Style(s): 80’s, Rock
Straight from the cassette player in your first car. . .
WALRUS. A return to the roots of college rock, and the filling of a hole you didn’t even know was hollowed out.
Music is crafty. It can engender possibilities. It can incite adrenaline or foster melancholy.
It can reveal a hollowed-out hole in your memories that you didn’t know existed.
Which is exactly what happened on September 29, 2000, when three thirty-something friends and musicians attended a White Animals show at the Young Avenue Deli in Memphis (one individual was playing bass in the opening band that night). The White Animals, while not a national band on the scale of REM or the Replacements, nevertheless was a huge band in the Southeastern U.S., and especially to Memphis teens in the 1980s. For young musicians growing up at the time, this was the stuff of Friday nights sitting on the bed with a cassette player, a notebook, a guitar and amp. The stuff of clandestine parties when someone’s parents were out of town. The stuff of learning your instrument while simultaneously learning to be part of a band.
The three musicians got together with a guitarist they’d known since high school, and found that they each shared a passion for the music of this era. The college rock of the 80s was seminal to their growth as musicians. They sought to return to this familiar ground, for both the purity of the music and the value of the images it produced. They knew that others would feel the same way. They wanted to play music that could affect its listener the way the White Animals music affected them that night. The White Animals were good that night, but the memories evoked by the music were better. The faces in the crowd, though older, were familiar, and their presence evoked memories of their own. Guitarist John Grilli: “we wanted to get together to play songs that mean something to us. We thought if we did that, the end result would be, for lack of a better word, true.”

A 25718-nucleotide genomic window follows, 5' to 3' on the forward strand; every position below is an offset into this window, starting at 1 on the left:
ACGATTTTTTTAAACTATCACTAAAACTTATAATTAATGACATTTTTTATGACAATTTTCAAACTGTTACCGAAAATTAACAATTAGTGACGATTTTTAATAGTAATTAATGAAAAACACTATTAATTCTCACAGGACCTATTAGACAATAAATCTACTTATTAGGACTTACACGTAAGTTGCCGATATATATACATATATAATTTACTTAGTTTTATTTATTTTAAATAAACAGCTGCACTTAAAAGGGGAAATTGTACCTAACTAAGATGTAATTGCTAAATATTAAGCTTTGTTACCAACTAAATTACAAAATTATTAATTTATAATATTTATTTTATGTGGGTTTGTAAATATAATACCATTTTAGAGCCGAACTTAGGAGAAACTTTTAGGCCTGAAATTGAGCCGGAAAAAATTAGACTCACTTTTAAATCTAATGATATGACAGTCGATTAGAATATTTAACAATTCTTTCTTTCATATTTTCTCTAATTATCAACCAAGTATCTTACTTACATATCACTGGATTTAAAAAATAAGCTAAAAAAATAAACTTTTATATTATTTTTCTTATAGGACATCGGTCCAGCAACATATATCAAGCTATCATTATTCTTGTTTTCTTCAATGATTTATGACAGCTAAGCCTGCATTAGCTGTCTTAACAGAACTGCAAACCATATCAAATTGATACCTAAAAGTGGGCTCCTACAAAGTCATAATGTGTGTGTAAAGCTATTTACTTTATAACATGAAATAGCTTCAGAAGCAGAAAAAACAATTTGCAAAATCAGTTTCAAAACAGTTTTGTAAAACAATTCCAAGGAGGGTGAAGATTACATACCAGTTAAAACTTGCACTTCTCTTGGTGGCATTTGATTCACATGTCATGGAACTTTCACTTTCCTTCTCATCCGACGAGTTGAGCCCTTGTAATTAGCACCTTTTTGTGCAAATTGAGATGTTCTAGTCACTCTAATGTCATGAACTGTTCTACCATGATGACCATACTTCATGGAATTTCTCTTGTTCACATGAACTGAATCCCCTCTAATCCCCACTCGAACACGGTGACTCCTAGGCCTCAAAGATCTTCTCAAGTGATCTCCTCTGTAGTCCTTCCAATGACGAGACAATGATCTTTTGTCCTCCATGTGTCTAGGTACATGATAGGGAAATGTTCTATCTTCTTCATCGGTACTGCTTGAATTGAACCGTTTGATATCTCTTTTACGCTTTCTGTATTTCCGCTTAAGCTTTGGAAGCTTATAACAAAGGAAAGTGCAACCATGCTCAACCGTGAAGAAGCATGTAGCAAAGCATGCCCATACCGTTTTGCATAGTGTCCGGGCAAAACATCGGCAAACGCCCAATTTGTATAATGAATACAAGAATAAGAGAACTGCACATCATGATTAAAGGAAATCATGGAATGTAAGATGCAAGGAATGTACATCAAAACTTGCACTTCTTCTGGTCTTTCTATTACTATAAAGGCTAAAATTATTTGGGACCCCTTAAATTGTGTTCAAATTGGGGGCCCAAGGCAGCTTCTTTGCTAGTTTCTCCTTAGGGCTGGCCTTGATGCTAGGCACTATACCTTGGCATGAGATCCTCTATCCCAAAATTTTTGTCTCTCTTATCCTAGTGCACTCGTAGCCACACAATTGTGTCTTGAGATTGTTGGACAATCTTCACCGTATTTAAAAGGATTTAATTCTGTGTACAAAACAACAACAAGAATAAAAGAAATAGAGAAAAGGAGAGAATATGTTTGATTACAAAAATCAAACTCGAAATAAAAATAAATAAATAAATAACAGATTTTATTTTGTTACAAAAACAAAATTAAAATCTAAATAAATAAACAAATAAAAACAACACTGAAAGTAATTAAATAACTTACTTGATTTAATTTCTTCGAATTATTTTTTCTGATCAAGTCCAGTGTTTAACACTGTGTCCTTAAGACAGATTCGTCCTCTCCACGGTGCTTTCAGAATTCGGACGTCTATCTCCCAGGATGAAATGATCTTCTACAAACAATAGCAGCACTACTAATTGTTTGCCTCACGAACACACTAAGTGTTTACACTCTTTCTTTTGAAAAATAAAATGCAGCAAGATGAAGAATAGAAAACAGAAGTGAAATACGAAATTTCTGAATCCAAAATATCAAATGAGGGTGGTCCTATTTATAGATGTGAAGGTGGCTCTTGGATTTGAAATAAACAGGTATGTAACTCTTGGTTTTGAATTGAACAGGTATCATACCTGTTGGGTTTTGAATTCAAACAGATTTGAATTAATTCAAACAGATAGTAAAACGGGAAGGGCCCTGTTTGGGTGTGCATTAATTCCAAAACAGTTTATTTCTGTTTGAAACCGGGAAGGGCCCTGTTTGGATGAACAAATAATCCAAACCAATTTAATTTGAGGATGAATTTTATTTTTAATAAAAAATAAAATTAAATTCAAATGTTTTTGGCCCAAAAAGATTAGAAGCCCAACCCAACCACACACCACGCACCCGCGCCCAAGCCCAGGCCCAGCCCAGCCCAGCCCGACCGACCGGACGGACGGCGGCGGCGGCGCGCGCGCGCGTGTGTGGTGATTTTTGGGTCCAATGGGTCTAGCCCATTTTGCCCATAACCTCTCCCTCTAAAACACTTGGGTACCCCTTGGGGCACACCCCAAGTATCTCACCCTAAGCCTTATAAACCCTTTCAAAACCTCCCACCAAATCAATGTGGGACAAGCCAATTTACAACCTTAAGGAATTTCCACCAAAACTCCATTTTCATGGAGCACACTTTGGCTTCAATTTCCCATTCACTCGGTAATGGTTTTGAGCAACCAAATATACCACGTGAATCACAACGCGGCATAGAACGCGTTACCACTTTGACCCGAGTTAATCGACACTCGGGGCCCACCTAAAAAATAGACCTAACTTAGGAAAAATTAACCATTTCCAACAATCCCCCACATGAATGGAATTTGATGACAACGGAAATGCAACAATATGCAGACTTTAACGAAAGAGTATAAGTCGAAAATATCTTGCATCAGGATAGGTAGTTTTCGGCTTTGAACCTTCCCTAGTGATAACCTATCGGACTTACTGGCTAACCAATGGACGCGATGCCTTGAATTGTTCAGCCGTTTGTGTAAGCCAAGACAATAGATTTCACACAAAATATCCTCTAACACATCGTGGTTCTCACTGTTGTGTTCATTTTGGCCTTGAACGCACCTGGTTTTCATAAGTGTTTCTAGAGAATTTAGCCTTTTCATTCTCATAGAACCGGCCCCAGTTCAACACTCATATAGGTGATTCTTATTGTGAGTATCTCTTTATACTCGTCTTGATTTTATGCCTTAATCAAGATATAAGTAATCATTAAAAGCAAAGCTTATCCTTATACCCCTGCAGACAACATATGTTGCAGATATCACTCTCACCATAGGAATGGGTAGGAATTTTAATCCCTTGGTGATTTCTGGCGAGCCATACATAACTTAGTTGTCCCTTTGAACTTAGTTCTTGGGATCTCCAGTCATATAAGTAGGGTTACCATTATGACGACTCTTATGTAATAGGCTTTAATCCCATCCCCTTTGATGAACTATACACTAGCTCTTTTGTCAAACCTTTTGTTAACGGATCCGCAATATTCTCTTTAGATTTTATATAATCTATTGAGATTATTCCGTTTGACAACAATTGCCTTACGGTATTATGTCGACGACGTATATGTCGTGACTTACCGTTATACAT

This is the story behind the Memphis-based band, WALRUS. Featuring former members of the college rock group Ocean to Goshen, Memphis power pop stalwart crash into june, and 80’s indie rock legends Barking Dog, WALRUS consists of five musicians returning to their roots in the college rock of the 1980s. Johnny Norris on bass guitar and drummer Dan Shumake present a hard-driving foundation that the raw energy of the music requires. John Grilli and Patrick Crump share the guitar work, each adept at support and lead guitar. Shumake and Grilli both contribute lead vocals, but it is the backing vocals that differentiate WALRUS from other traditional quintets. The crisp harmonies and range of the duo indicate an understanding of one another vocally that is beyond the norm. Indeed, this understanding has been forged from twenty years of playing and singing together. In 2006, Keith Tomes joined in on keys and vocals, enhancing the backing vocals and overall sound of the band even further. In addition to the legendary Barking Dog, Keith formerly was in the bands Soul Capitalists, 40 Watt Moon and Hi-Fi Evolution.
Collectively, WALRUS has shared the stage with the likes of REM, The Romantics, Bow Wow Wow, Dash Rip Rock, Modern English, Cowboy Mouth, Uncle Green, Uncle Tupelo (included members of Wilco and Son Volt), Drivin’ N’ Cryin’, The White Animals, The Connells, Dada, Superdrag, Marshall Crenshaw, Neilson Hubbard, Mitch Easter, Edwin McCain, and Better Than Ezra, to name a few.
“We’re having a blast playing this music again. In fact, probably the best part for me has been playing songs that have been on my ‘want to’ list for a long time,” said Shumake. Crump believes that it’s this authentic quality that will bring the crowds. “We’re playing good music that no one else is really playing right now. So whether you want to relive the days of youth or gain a better understanding of the genesis of college music, you can do that at a WALRUS show.” Norris continued, “We’re covering some of the great bands in rock history, from their early years. This music is what made them great.”
REM (pre-Green ), Guadalcanal Diary, the Replacements, Plimsouls, Hoodoo Gurus, the White Animals, the Connells, U2 (pre-Rattle and Hum). If this music affects you, come see WALRUS and fill that hollowed-out place you didn’t even realize was there.